You do not say which engine you have but most VWs can be fully oil-changed from under the hood without getting underneath.

    I can change oil and filter on my 1.9L TDI in about 20 minutes without spilling a drop. (Oil Filter is a drop-in cartradge!)

    My daughters 2.0L Golf takes about 30 minutes under the hood.

    My other daugherts 2.0L NewBeetle takes about 40 minutes because EVERYTHING is so tight under the hood so I need to push a bunch of hoses out of the way to get to the oil-filter.
  • Hey guys,

    i've got a 1999 Jetta, 2.0L, i do alot of city driving,which i am told is very hard on a car, would it be beneficial for me to switch my oil to synthetic? people have been telling me that if i do that i am forever stuck with synthetic,and if i switch back to conventional, i will destroy the engine *i wouldnt mind having to put syn in it all the time, if its a benefit* also been told that my car will leak like no tomorrow becaue they flow differently, just wondering if it is worth the extra 30+ bucks to have it done each oil change and if any of those risks are common factors when switching or if they happen in rare cases.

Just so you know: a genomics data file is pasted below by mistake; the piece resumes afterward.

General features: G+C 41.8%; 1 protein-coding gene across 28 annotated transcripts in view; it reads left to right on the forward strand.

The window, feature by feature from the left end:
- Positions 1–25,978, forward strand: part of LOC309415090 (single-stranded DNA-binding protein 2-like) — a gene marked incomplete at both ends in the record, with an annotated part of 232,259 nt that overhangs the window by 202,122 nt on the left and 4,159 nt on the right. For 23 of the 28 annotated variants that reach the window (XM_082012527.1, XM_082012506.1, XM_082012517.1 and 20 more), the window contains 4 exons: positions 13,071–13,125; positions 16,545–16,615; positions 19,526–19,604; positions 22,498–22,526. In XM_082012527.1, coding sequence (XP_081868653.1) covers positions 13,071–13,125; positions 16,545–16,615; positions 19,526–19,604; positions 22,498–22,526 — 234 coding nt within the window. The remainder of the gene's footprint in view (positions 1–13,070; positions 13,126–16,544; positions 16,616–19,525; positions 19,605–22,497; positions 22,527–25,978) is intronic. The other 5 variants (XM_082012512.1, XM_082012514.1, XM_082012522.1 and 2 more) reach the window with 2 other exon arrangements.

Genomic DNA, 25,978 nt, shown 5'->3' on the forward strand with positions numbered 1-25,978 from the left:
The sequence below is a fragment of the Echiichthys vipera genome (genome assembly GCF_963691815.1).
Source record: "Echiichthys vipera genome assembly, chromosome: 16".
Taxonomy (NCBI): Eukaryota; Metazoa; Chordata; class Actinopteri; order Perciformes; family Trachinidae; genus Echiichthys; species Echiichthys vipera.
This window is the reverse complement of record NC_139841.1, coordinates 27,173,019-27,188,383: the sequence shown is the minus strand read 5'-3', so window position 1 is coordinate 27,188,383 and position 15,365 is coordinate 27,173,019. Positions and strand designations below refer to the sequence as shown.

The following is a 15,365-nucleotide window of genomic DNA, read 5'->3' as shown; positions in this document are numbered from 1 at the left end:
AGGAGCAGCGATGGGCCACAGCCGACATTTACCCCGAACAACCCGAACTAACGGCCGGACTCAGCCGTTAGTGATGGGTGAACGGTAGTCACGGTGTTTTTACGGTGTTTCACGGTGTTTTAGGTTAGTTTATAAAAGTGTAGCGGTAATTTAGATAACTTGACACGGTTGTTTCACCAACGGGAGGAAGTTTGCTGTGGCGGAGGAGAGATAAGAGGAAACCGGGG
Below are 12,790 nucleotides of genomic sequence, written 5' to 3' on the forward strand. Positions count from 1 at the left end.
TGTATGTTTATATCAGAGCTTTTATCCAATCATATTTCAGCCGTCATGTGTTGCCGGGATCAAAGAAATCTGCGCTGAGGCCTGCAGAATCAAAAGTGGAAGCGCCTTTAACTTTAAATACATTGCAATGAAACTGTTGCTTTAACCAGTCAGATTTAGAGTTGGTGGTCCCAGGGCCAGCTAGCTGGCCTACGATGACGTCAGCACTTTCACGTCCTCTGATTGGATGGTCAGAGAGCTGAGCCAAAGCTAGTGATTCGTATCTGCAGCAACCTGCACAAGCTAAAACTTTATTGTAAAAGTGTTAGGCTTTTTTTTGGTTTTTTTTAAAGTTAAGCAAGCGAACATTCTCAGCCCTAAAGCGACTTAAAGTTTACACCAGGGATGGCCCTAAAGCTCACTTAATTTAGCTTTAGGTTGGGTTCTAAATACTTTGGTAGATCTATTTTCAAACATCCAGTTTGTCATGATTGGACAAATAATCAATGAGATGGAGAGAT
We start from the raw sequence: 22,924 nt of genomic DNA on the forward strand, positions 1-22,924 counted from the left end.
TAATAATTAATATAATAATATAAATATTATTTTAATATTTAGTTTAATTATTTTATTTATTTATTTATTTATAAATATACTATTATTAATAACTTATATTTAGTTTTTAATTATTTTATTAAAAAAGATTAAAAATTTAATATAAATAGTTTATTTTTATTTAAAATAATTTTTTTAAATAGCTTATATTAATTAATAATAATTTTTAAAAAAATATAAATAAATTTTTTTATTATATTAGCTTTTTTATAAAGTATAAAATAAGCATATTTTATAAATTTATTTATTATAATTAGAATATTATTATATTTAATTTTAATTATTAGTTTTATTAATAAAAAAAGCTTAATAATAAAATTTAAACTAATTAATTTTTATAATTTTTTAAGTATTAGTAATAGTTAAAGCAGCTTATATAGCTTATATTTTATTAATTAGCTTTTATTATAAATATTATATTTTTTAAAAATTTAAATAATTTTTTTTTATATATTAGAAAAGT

also, how long can i go between changes on synthetic compared to the regular dino stuff :-P

    any thoughts are appreciated
  • jeffyscottjeffyscott Posts: 3,855
    I think you have been given a lot of misinformation. You can switch and switch back any time you want.

    Is your car leaking oil now? If not then I don't see how the synthetic is going to create any new leakage :confuse: .

    My somewhat arbitrary policy, if there are no warranty issues, is to follow OCI of 5000 miles/6 mo. with conventional or 10,000 mi/12 mo. with synthetic. So since the cost ratio is about 2:1 also, there really is no net cost to going with synthetic.
  • how many quarts of oil does a 2001 jetta 1.8t take.i would like to do a change on it i just bought it used .